Big Interview: Shirley Rodrigues, Deputy Mayor of London for Environment 

Following the expansion of the London Ultra Low Emission Zone (ULEZ) in October 2021, Air Quality News reporter Chloe Coules asks Shirley Rodrigues what is next for air quality policy in the capital.  

Following her senior policy experience where she helped to implement the London Low Emission Zone, Shirley Rodrigues was appointed as Deputy Mayor for Environment and Energy in 2016. 

She now uses her expertise to deliver the Mayor’s plans for tackling air pollution across the capital, including the recent expansion of the ULEZ, new charges for the oldest and most polluting vehicles and creating Low Emission Bus Zones.  

However, no experience could have prepared her team for the challenges of delivering the ULEZ expansion during the Covid-19 pandemic.  

The Deputy Mayor tells Air Quality News that delivering the project while working remotely was a ‘huge challenge’. 

aerial photography of London skyline during daytime

One of the biggest issues that they faced was with supply chain shortages. Shirley explains that as people became ill and recovered from Covid-19, there were lots of interruptions which required good project management from Transport for London and within the Greater London Authority (GLA). 

The pandemic also forced the team to get creative about how they informed the public of the changes, utilizing social media, TV adverts and mail outs to raise awareness.  

However, according to a recent analysis published by the Mayor’s Office, 92% of vehicles driving into the zone are now compliant. 

Shirley says: ‘I think it is testament to all that work that we have seen such high levels of compliance with the scheme.’ 

Although it is too early to fully understand the impact that the expansion has had on air quality in London, Shirley says that compliance levels are the best way to get an early indicator of the project’s success – which she describes as ‘phenomenal’.  

There has also been a large decline in the number of vehicles that are being driven in the ULEZ, with around 47,000 fewer non-compliant vehicles being seen in the zone on each average weekday.  

Shirley attributes this success to the work of the marketing and communications teams at TfL, who made sure that people understood what needed to be done and more importantly why air pollution is a health and climate emergency.  

Despite the success of the scheme so far, much more work is needed to reach the Mayor’s target of reducing car traffic by 27% by the end of the decade to support London’s net zero ambition. 

The Deputy Mayor tells Air Quality News that Londoners should expect to see further measures in the coming years to reduce traffic: ‘[Meeting the Mayor’s target] would ideally require some form of smart road user charging by the mid to late ‘20s – certainly by the end of the decade. 

‘The Mayor has already said that we would keep this under review in the Mayor’s Transport Strategy. But that is going to take some time – nowhere has that sophisticated level of charging in place so it is going to require a lot of brains and innovation to come up with the technology, the approach to how you manage it, the back office systems and so on.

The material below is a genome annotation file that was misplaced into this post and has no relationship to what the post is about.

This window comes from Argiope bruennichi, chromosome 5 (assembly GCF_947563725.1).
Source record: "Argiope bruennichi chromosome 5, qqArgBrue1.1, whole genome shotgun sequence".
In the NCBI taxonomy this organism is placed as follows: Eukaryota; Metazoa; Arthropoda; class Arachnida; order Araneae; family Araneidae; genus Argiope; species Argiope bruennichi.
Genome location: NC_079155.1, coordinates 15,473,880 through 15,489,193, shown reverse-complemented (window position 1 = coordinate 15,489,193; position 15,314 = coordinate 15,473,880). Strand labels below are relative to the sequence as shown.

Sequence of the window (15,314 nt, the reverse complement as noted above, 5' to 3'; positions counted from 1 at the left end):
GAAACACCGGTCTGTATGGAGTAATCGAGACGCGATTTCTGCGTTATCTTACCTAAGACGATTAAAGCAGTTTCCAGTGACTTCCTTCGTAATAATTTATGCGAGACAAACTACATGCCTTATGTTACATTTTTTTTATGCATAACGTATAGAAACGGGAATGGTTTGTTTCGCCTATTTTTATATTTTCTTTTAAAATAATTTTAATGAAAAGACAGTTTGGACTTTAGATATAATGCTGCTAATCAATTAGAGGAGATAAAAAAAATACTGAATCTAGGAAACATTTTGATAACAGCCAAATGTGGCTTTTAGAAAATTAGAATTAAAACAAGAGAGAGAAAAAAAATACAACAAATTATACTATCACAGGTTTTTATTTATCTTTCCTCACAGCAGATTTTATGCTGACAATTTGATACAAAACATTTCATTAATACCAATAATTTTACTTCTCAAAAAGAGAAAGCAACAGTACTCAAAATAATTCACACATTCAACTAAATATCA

‘Sadiq Khan is trying to start to get those innovators and businesses to come to London and work with us, because we want to look at this and we are the ones that are taking this really seriously. 

‘But in the meantime, air pollution and congestion cannot wait for that system to be developed, we need to take action now and use whatever powers and initiatives that we are able to take.’ 

An example of the need for further action was highlighted with the recent air pollution event, which saw Londoners told to avoid strenuous physical activity on 14 January as air pollution was predicted to hit its highest peak since 2018.  

The government’s official advice was criticised by campaign groups like Greenpeace and Global Action Plan for putting the onus on the vulnerable instead of polluters.  

However, Shirley urges: ‘The message we want to get out to people is drive less. If you have to use your vehicle, please don’t drive a polluting vehicle on medium and high pollution days, don’t use your wood burning stove and so on. That health messaging is absolutely critical to get to people out there, so people are able to manage their own exposure, whether it is by not exercising or whatever.’ 

Shirley says there is still ‘lots more’ that she wants to achieve in her role as Deputy Mayor for Environment and with the World Health Organisation (WHO) air quality guidelines tightening, Shirley and her team are pushing for secondary legislation to put the WHO targets into law so local authorities can act on them.  

‘There are so many people who are working in London on this issue and who are really taking action. But like climate change, we all need to take action. That means the government enabling local authorities, health professionals and individuals to make the changes that we need to see.’ 

 This article first appeared in the latest Air Quality News Magazine, click here to view. 




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2 years ago

Great stuff and a fantastic post. Thank you for providing this information. Thank you once more!!

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